New research indicates that polar bears in the western Arctic are finding it increasingly difficult to find food during the critical spring season.The study by Seth Cherry and Andrew Derocher of the University of Alberta reveals that the number of undernourished bars has tripled in the past twenty years.
The Alberta scientists and their colleagues monitored the health of polar bears in the Beaufort Sea region during the spring of 1985/86 and then again in 2005/06 when sea ice cover was at or near record lows.
The scientists measured the ratio of urea to creatinine - byproducts of metabolism - to determine how much the bears are eating. A low ratio means that nitrogenous waste material is being recycled in the body, indicating the bear is fasting.
In springtime mature males spend most of their energy looking for mates, so it is not unusual to see some of these animals going without food for considerable lengths of time. Nonetheless, the blood samples taken from bears in 2005/06 showed a marked increase in the number of bears that were fasting. Additionally, the fasting was for longer periods of time and it made no difference how old the bears were or if they were male or female. According to the research, nearly a third of the bears monitored were going without food longer than they normally would.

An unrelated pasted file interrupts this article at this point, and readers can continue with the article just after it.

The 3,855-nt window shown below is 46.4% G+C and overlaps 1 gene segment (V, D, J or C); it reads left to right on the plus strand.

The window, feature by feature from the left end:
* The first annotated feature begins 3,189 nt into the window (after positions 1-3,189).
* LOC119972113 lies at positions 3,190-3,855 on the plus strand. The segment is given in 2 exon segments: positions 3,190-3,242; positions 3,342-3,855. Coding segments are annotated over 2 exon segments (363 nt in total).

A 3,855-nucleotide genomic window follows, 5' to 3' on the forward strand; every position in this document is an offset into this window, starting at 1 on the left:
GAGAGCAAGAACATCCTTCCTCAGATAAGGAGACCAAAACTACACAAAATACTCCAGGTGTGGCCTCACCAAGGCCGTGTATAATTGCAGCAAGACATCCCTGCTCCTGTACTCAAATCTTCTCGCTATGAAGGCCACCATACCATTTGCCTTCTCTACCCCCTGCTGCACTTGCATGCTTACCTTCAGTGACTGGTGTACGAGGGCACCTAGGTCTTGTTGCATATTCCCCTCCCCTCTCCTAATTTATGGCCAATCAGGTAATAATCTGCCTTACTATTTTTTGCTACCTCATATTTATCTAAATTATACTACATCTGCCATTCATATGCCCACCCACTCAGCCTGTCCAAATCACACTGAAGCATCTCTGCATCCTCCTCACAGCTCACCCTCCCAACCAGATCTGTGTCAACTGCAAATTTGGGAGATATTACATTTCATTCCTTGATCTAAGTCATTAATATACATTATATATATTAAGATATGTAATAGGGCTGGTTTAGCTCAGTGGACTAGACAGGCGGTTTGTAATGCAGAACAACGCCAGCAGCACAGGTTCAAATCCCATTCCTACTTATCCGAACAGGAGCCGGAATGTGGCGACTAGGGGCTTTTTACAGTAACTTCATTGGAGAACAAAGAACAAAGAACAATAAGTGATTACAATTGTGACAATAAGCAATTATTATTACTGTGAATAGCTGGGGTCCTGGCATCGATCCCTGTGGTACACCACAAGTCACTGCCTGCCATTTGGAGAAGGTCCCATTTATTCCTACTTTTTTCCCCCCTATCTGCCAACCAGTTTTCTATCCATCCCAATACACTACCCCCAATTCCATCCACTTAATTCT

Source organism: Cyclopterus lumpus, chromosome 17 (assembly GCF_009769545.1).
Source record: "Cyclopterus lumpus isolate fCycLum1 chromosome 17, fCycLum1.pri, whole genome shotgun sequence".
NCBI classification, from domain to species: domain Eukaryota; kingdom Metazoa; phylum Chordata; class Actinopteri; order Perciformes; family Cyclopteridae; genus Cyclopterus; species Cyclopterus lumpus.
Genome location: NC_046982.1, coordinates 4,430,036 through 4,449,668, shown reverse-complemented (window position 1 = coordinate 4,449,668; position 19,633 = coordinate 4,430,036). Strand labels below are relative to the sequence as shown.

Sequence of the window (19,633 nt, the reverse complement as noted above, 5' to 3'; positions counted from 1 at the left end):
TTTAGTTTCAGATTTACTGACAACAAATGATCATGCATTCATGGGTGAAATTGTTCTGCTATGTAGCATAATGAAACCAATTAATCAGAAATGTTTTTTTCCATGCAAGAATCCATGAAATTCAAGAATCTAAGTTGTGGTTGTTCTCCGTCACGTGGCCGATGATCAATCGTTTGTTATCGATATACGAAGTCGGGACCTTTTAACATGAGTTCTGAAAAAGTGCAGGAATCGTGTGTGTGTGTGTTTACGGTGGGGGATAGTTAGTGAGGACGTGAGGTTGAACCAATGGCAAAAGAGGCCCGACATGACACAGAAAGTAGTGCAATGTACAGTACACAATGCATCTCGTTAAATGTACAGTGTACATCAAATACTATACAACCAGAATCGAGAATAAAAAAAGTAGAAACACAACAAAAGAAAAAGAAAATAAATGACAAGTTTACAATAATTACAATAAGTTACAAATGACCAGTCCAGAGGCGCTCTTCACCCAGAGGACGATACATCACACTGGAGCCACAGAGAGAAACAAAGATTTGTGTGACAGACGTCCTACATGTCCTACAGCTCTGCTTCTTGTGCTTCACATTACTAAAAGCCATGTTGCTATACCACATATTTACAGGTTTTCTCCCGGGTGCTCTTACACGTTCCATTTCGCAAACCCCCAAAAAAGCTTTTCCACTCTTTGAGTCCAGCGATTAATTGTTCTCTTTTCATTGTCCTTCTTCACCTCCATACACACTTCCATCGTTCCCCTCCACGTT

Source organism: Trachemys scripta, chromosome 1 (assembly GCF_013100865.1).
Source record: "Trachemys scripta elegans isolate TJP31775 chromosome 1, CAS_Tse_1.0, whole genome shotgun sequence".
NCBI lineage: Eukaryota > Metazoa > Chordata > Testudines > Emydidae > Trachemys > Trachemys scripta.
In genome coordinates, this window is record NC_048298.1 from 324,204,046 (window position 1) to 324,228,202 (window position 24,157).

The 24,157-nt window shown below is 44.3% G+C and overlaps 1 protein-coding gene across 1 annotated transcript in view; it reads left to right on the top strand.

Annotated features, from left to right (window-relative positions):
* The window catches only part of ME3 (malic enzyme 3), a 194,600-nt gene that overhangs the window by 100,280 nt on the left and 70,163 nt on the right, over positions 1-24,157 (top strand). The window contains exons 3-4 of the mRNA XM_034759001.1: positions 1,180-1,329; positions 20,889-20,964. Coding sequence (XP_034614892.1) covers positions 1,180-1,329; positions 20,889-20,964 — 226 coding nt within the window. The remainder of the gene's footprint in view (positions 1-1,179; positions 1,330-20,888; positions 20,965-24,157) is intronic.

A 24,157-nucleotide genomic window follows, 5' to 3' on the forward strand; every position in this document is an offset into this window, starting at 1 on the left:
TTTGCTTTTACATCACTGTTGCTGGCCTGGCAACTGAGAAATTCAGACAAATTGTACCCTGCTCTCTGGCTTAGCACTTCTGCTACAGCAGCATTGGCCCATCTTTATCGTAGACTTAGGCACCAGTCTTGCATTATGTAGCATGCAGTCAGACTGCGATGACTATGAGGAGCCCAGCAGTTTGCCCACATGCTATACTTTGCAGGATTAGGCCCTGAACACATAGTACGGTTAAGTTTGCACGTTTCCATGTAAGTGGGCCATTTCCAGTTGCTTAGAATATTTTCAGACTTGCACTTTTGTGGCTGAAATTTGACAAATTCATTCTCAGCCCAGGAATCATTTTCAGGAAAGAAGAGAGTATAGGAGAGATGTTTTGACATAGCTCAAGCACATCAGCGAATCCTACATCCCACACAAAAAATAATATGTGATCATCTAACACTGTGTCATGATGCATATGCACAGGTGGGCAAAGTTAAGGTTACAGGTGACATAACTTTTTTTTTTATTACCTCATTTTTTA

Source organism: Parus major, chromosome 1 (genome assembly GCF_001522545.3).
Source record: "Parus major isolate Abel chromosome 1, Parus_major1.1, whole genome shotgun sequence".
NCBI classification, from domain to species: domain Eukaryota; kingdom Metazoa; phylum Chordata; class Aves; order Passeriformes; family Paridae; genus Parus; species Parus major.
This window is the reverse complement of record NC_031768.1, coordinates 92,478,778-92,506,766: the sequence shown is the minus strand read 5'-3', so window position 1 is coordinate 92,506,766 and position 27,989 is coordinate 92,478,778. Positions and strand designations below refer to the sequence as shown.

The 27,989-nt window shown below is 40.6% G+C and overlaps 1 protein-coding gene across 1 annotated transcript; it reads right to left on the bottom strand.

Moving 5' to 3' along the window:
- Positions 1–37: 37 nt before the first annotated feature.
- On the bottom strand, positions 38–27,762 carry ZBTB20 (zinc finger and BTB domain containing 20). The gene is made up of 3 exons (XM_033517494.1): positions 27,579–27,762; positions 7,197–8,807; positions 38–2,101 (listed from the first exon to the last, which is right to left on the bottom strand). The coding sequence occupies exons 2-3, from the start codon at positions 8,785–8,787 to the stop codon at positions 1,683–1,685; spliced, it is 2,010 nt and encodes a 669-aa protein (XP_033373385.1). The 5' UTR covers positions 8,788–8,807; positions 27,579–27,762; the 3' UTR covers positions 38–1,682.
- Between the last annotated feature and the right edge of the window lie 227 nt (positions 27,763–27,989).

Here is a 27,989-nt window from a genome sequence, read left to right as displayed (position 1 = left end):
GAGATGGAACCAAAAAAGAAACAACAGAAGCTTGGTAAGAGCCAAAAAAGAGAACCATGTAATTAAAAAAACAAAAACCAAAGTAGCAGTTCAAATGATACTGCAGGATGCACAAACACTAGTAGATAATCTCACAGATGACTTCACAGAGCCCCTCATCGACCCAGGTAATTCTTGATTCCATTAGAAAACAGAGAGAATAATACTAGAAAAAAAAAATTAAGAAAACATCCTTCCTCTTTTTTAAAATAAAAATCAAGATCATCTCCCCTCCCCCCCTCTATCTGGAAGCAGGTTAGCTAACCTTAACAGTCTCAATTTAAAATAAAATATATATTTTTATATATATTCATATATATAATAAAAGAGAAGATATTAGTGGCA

Polar bears use sea ice as a platform for hunting seals. Other than the normal fasting of males looking for females, springtime is typically a time of feasting for polar bears as they fill up before the summer sea ice retreat. The scientists believe that the increase in undernourished bears is explained by warmer seas and earlier spring melts.
It is clear that the changes in the sea ice are affecting the hunting opportunities available to the bears," says Derocher.
Not only is the early melt affecting the bears ability to hunt, it could also have significant impact on the prey for which they hunt. The diminishing sea ice impedes the seals' ability to nurse and build dens for their pups, causing their numbers to drop.
Anecdotally, there are increased sightings of bears swimming in open water and eating food not customary to their diets, such as fish. Other research has shown that melting ice is driving pregnant mothers onto land to build their birthing dens.
If the ice continues to contract, which seems inevitable, polar bears will become even more nutritionally disadvantaged. The study proves polar bears are in serious trouble," says Rick Steiner, a marine conservationist at the University of Alaska in Anchorage.